How to prepare your client for an independent medical assessment and impairment assessments

Recently one of our directors, Dr Jennifer Flynn, presented on independent medical assessments, what a client can expect during an independent assessment, and what is considered good practice during an assessment. Providing insights to the assessment process and how to best prepare a client can be very beneficial, especially for anyone who may find the process to be stressful. Below we will review the main points highlighted by Dr Flynn and discuss some of the critical elements required from a practitioner’s point of view.


Firstly … what’s the purpose of an independent assessment?

The purpose of an independent assessment is to provide a snapshot of what has happened, how an injury or accident has affected a client, and what to expect in the future. The expert conducting the assessment is independent from any clinical matters involving the client and will assess the client and provide a report outlining their opinions and answering the questions asked. It is important to note here that during an assessment the expert should not and will not discuss the client’s condition, refer them for imaging or to another specialist. The expert should not be providing advice or suggesting treatment during the assessment.

Before an appointment.

To make sure your client is prepared and ready for an independent assessment there are a few things you could advise them to do prior to attending their appointment:

  • Arrange a taxi or transportation ahead of time;
  • Arrive early – there may be documentation to complete;
  • Bring photo ID;
  • Ensure your client knows where they need to go;
  • Organise an interpreter if required and notify us that an interpreter is required;
  • Ask your client to wear appropriate clothing so the area of injury can be assessed;
  • Remember to bring any imaging; and
  • Ask your client to bring a list of current medications. 


What happens during an assessment?

An independent assessment will take anywhere between 45 minutes – 90 minutes. The physical examination by the expert needs to be thorough and may take up to 30 minutes depending on the injury. During the physical examination, the expert will ask your client to demonstrate what they can do, for example, checking their range of motion in a joint, or their muscle strength and gait when walking. The expert will also assess your client’s joint alignment, stability and tenderness. It’s not uncommon to experience some mild discomfort during an orthopaedic examination, however the specialist will ensure that any discomfort is recognised, and minimised.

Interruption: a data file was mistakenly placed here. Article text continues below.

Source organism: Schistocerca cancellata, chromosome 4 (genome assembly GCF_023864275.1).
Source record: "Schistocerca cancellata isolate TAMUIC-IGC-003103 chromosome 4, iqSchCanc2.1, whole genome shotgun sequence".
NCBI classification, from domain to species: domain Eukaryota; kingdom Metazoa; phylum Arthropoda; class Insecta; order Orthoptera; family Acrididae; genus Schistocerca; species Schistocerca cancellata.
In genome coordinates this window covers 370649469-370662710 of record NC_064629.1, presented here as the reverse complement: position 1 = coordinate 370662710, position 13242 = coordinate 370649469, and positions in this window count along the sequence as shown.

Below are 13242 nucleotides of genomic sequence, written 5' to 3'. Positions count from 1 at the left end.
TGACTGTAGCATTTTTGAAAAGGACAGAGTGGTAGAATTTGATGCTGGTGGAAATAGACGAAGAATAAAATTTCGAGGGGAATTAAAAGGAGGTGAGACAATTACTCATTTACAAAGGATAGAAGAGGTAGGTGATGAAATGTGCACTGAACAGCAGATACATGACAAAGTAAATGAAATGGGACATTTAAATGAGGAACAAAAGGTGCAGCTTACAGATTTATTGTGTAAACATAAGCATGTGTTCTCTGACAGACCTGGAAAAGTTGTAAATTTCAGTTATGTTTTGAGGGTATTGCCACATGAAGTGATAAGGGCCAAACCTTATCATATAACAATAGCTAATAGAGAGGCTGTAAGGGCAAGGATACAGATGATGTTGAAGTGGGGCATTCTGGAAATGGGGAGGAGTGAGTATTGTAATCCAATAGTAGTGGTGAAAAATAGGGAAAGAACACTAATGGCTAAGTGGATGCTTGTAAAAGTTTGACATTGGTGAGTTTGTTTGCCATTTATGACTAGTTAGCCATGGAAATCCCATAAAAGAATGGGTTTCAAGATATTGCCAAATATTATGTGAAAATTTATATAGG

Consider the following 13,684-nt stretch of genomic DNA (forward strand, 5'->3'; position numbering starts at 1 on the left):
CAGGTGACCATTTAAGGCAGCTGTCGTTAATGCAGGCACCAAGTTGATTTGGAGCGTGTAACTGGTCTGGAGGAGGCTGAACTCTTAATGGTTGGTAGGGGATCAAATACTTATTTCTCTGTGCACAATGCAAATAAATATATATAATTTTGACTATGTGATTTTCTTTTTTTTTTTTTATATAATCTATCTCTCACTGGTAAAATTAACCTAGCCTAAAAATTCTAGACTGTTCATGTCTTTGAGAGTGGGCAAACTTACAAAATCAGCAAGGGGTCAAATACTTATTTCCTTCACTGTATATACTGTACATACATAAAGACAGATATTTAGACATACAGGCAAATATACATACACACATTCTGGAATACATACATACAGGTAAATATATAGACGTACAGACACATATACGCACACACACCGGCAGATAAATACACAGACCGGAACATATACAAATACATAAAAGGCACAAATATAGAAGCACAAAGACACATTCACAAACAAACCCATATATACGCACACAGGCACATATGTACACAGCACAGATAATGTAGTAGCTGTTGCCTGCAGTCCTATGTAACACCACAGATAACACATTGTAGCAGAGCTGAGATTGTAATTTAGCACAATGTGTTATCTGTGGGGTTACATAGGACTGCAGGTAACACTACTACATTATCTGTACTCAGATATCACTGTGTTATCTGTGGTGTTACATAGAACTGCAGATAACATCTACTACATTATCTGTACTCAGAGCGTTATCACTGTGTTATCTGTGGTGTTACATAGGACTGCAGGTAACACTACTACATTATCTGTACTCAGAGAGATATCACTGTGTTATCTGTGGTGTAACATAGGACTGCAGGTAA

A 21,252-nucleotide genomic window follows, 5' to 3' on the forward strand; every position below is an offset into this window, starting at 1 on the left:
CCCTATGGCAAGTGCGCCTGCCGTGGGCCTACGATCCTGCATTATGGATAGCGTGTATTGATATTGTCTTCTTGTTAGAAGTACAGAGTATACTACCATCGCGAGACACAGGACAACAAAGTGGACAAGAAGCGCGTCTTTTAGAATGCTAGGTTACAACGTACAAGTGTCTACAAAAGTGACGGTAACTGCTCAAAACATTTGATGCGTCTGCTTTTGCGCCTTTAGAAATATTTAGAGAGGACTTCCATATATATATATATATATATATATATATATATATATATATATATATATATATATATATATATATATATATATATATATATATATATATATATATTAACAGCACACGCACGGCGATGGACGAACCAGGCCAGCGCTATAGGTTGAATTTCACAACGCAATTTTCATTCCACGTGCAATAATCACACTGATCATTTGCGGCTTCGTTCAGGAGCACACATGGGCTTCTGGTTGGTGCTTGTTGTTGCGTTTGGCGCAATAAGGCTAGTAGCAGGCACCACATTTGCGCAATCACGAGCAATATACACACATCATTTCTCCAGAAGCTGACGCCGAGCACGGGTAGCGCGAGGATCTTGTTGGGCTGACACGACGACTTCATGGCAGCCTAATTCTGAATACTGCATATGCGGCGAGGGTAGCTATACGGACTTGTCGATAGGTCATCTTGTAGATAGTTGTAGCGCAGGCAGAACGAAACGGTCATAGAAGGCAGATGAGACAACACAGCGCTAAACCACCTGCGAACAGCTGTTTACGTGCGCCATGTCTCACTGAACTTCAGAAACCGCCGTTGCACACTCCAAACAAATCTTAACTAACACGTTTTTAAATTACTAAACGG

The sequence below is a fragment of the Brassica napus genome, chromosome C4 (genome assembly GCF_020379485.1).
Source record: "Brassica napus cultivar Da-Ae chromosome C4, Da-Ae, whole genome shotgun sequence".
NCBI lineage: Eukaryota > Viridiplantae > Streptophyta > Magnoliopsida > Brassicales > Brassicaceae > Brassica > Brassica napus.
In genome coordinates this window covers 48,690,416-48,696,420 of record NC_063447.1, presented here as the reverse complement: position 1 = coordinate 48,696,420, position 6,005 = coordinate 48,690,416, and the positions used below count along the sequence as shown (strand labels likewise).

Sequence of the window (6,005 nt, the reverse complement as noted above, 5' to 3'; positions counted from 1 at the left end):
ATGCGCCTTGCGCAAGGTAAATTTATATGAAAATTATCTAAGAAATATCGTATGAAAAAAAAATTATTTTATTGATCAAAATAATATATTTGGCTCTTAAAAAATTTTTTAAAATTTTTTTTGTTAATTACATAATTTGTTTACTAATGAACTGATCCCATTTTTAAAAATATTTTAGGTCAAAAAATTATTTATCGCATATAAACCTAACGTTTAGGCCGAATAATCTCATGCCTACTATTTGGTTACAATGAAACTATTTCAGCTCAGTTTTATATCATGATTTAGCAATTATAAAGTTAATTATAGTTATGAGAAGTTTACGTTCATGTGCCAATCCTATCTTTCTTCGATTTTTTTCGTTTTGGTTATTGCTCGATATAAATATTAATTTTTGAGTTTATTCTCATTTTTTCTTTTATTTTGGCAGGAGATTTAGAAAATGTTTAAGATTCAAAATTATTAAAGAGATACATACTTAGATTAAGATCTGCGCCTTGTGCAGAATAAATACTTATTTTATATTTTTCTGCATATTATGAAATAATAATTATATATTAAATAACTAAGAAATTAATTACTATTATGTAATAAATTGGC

What should you and your client expect of the medical expert?

The expectation of an independent assessor is that they provide a detailed and well-reasoned report that includes evidence-based treatment rationale and prognosis where relevant. Unnecessary third parties should not be present during an assessment or have a hand in drafting a report for an expert to review, though we have observed that this is unfortunately becoming a common practice in the field. It is vital that the file review, history, examination, and report fall upon the expert. If an assessment is too short, it is unlikely that your client has had an adequate opportunity to provide a history, detail their current ailments and undergo a thorough examination. It is important for the expert to create a relaxed and welcoming environment for the client, showing genuine respect and empathy in their interactions. Experts should be aware of any unconscious bias, and how this may influence an interaction and report.

Preparing a client for an independent assessment or impairment assessment can be a lengthy task. To assist, we have created a Client Preparation Sheet which outlines all of the above in a simple format. It is in an easy-to-read point format for clients to follow.

Contact us to get a copy today!

Speak with the team

Email us

Visit us

Send us a message